- The Washington Times - Wednesday, May 4, 2005

The number of Americans enrolling in health savings accounts has more than doubled in the past six months, according to a survey released yesterday by a Washington health-insurer trade association.

The survey, conducted by America’s Health Insurance Plans, found that 1.03 million people had signed up for the plans by the end of March, a surge from the 438,000 enrolled in September.

Health savings accounts, also known as HSAs, were introduced in January 2004. HSA policyholders pay for medical expenses from their savings accounts but are required to be covered by high-deductible health plans.

Unlike other health insurance accounts that employers offer in flexible packages, known as “cafeteria” plans, the money invested in the permanent savings accounts rolls over each year for future use and earns tax-exempt interest, giving participants greater control over their medical costs and payments.

The accounts have been promoted as a way for Americans to save money for rising out-of-pocket health care costs, and also are an incentive for consumers to stay healthier, so that they can save more money in the accounts.

The annual upfront deductible must be at least $1,000 for individuals and $2,000 for families. Out-of-pocket expenses that are required must not exceed $5,000 for individuals and $10,000 for families.

HSAs can be used with some forms of insurance, such as those for dental, vision and long-term care. The plans provide coverage that does not affect the deductible for preventive care but require higher out-of-pocket costs for non-network services.

The HSA survey, which polled 99 health insurers that offer most of the available HSAs, said individuals led the demand, with 556,000 enrolled in the health plans by March.

HSA coverage by large and small businesses had more than quadrupled to cover 397,000 workers by March, up from 92,000 employees covered in September, the report said.

“The early data is very encouraging,” said Karen Ignagni, the trade group’s president and chief executive officer, at a press conference yesterday.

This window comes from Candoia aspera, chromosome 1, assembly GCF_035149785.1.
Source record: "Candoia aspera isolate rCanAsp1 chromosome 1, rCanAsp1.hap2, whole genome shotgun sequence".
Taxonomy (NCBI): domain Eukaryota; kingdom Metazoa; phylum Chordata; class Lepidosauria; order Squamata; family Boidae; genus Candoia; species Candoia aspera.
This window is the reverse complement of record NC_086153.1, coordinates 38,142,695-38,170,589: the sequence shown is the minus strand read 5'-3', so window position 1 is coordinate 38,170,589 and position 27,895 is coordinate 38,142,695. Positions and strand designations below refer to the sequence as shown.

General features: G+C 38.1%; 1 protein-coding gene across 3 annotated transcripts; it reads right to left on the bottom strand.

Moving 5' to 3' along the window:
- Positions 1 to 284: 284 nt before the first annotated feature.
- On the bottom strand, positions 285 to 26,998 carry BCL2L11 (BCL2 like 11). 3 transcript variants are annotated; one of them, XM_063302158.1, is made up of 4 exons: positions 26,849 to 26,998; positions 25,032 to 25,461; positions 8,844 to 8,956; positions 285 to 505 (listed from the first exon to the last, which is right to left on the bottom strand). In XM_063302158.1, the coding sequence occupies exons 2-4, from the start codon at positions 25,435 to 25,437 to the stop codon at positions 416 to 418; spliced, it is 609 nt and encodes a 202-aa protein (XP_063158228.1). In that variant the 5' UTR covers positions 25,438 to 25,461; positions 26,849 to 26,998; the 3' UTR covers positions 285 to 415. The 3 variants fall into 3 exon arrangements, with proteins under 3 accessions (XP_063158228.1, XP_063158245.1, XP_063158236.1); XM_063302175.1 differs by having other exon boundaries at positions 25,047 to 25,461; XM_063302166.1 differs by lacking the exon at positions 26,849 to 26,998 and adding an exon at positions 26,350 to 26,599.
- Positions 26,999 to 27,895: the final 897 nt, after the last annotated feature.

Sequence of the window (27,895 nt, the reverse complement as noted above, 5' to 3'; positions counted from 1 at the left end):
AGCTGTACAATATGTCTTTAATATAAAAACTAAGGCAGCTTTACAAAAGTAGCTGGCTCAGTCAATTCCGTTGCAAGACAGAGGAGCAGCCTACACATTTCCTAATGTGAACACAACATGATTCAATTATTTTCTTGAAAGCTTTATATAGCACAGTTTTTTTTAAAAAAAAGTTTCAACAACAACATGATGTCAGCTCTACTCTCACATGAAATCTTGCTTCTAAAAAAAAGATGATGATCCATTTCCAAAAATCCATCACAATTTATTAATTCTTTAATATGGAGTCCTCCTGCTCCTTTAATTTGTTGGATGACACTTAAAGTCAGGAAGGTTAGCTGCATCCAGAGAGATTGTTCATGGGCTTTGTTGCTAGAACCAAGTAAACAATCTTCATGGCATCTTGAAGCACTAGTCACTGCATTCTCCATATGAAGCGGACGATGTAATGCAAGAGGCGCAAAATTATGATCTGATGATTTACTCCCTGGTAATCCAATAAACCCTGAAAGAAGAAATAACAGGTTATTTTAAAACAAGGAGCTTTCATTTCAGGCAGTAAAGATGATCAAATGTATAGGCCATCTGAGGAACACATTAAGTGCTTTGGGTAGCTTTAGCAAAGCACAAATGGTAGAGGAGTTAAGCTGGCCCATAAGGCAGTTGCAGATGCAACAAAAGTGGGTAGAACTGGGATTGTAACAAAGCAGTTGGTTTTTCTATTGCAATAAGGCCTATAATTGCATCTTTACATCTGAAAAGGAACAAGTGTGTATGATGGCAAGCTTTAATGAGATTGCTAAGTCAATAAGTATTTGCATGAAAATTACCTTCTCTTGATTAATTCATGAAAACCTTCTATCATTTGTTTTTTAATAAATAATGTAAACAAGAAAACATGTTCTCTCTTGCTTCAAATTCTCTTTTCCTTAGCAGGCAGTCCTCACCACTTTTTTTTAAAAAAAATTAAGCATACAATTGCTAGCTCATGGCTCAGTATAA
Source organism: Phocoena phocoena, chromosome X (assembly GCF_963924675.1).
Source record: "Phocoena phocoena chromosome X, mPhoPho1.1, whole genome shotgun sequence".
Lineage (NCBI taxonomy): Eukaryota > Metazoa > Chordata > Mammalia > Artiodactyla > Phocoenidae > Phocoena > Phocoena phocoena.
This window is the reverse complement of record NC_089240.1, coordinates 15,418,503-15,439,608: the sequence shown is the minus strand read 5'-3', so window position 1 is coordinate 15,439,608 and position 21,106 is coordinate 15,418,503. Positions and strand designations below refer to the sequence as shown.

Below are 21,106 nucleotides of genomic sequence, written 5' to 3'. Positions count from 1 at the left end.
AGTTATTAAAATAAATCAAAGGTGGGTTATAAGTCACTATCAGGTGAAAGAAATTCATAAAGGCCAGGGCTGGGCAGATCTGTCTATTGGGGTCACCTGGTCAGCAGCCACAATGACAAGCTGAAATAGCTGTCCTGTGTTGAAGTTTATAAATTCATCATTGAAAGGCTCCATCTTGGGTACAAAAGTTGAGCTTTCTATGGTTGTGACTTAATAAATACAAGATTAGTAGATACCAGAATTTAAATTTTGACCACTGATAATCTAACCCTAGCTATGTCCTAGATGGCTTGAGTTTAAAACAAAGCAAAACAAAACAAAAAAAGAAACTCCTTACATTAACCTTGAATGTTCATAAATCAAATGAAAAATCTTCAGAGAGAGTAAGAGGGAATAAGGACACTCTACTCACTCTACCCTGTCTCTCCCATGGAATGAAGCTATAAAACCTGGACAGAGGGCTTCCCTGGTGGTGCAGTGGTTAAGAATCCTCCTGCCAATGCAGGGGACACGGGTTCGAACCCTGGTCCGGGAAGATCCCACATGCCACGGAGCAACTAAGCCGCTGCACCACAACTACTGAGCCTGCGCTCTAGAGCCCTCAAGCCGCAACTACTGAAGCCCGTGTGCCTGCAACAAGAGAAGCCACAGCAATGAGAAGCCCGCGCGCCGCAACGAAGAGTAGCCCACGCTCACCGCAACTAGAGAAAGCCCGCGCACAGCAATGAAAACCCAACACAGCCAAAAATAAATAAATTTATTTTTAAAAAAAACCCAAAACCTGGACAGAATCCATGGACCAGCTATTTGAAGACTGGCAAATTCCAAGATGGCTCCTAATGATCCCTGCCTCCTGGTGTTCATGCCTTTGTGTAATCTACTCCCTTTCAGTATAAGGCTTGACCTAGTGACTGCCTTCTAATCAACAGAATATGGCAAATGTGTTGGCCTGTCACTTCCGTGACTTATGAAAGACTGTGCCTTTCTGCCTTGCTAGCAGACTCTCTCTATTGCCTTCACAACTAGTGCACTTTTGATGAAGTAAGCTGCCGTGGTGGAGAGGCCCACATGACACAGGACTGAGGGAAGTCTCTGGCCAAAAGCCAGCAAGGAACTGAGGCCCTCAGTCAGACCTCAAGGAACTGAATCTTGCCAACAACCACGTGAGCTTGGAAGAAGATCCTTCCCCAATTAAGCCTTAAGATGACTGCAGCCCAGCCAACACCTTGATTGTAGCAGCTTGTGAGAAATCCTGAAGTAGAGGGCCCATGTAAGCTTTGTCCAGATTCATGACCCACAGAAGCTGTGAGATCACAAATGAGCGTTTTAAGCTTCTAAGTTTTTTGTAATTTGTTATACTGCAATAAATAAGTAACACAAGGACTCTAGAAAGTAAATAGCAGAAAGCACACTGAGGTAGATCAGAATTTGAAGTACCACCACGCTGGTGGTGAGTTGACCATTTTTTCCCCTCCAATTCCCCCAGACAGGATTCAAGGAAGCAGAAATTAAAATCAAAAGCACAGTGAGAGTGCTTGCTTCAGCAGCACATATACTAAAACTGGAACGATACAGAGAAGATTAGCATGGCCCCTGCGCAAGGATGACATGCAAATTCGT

Health insurance analyst Adam Miller said HSAs have the potential to increase their share in the health insurance market, primarily among larger corporations.

But the success of the accounts will depend on how “the investment vehicles and high-deductible plans are structured for companies,” said Mr. Miller, of New York investment bank Williams Capital Group LP.

Ms. Ignagni said she had expected a jump this year in the number of companies offering HAS to their employees.

HSA coverage by businesses has been limited partly because regulations for the plans were finalized by the federal government in August. With most companies in June deciding on their health plans for the following year, many passed up HSAs for 2005, Ms. Ignagni said.

She would not project whether HSAs, which were heavily lobbied in Congress as an affordable way for uninsured Americans to get health coverage, would reduce the number of uninsured workers.

About 45 million Americans were uninsured in 2003, according to the most recent data available from the U.S. Census Bureau.

Ms. Ignagni noted that 27 percent of the individuals in the study who enrolled in the HAS said they previously had no health insurance.

Additionally, 37 percent of the small businesses that bought HAS had offered no previous coverage to employees, the survey said.

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